Select Page

Tourism industry suffers occupancy levels of below 10% during June

Tourism industry suffers occupancy levels of below 10% during June

According to the Hospitality Association of Namibia, the occupancy levels in local hotels, lodges bed & breakfasts, camps, guest houses & backpackers were below 10% in June, and as low as less than 5% occupancy in the second quarter of 2020.

Gitta Paetzold, CEO of the Association said while the contribution of the domestic travel market is highly valued, the tourism sector will need the influx of foreign exchange earnings and the numbers of travellers to help us reach occupancy levels to above 50% again to help the tourism industry break even.

“This can never be achieved through local and regional travel, not in good times, and never in the very hard financial times we in Namibia currently find ourselves in, where it has become a challenge for most to pay school fees and other expenses, let alone to spend on leisure and luxury,” Paetzold said.

In March this year, there was a general feeling of shell-shock, and with the national lockdown following so soon after the travel ban, all keen to see this all blow over. In May, Namibia was fortunate enough to be able to see the hospitality sector return to business, and in June, restaurants were able to resume the popular wine and dine service.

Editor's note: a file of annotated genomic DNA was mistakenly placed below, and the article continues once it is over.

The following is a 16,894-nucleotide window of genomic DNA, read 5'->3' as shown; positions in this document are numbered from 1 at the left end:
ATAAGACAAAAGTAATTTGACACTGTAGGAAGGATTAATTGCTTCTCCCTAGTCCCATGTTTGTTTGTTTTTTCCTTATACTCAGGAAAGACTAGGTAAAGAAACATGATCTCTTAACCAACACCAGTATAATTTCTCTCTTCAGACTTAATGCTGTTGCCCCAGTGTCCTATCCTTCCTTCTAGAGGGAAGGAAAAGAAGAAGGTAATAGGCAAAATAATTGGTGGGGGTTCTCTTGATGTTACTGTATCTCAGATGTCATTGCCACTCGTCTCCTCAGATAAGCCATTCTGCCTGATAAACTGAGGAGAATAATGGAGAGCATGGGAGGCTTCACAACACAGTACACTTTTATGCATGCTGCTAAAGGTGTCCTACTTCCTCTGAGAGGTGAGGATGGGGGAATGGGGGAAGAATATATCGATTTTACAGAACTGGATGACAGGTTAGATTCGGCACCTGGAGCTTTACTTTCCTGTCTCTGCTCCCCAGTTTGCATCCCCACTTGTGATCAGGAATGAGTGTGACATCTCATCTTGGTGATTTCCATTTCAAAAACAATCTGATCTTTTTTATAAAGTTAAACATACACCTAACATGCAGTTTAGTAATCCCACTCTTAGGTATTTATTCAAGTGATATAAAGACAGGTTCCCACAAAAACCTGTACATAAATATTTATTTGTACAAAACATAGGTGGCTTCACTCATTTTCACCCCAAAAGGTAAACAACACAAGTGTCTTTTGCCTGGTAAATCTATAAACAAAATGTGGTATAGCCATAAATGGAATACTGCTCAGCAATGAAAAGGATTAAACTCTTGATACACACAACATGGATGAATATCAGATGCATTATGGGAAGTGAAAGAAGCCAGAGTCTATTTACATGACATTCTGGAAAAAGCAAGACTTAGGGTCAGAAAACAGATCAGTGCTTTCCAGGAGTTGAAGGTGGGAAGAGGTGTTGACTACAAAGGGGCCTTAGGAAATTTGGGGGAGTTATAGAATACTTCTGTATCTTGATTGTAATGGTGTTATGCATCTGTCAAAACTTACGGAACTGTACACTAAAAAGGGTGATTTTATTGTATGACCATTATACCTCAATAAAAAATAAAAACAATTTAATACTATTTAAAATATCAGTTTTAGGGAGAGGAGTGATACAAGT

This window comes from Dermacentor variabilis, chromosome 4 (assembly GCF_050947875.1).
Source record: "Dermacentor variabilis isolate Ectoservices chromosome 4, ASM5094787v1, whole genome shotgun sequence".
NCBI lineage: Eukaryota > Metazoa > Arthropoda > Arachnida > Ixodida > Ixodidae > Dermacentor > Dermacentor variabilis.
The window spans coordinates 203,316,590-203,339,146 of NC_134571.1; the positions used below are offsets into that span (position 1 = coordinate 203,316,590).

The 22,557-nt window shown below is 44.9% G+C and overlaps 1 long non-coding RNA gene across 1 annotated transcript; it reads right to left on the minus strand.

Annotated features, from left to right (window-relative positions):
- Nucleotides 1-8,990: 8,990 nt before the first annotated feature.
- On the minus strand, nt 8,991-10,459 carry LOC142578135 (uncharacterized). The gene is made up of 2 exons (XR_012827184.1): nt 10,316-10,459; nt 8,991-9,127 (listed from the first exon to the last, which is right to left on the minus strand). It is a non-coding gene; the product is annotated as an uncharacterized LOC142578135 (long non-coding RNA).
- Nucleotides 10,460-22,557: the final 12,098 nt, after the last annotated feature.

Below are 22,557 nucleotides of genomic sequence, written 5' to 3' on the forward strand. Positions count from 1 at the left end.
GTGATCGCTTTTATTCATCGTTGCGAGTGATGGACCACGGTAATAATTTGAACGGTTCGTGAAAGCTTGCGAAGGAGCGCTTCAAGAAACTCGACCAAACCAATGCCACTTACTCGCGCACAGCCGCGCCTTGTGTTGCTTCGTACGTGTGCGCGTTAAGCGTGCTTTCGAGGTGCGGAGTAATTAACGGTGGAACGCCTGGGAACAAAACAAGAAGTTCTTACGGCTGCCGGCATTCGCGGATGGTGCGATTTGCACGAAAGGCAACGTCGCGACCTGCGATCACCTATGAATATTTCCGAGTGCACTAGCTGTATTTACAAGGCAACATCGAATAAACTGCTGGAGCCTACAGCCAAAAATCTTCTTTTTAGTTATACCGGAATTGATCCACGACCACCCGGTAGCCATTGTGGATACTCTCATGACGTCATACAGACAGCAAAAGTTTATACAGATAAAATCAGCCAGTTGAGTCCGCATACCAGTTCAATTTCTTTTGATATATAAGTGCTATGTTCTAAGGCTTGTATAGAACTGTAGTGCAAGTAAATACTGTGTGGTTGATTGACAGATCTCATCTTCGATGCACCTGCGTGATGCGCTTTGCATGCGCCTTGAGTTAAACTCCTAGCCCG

There were concerted efforts for domestic tourism promotion with attractive packaging and pricing to encourage Namibians to travel and experience Namibia through the first ‘tourism begins at home’, ‘local is lekker’, and other domestic tourism campaigns since 2006 run in joint efforts with the tourism ministry, the Namibia Tourism Board and the industry at large.

“We in tourism were grateful to see some Namibians take up this offer, hopeful that we could win them over as good ambassadors for tourism in Namibia. The reality though is clear: as much as domestic tourism is a key element for our sector, however, for tourism in Namibia to survive, we need the resumption of leisure travel and the re-opening of borders,” Paetzold said.


About The Author

Donald Matthys

Donald Matthys has been part of the media fraternity since 2015. He has been working at the Namibia Economist for the past three years mainly covering business, tourism and agriculture. Donald occasionally refers to himself as a theatre maker and has staged two theatre plays so far. Follow him on twitter at @zuleitmatthys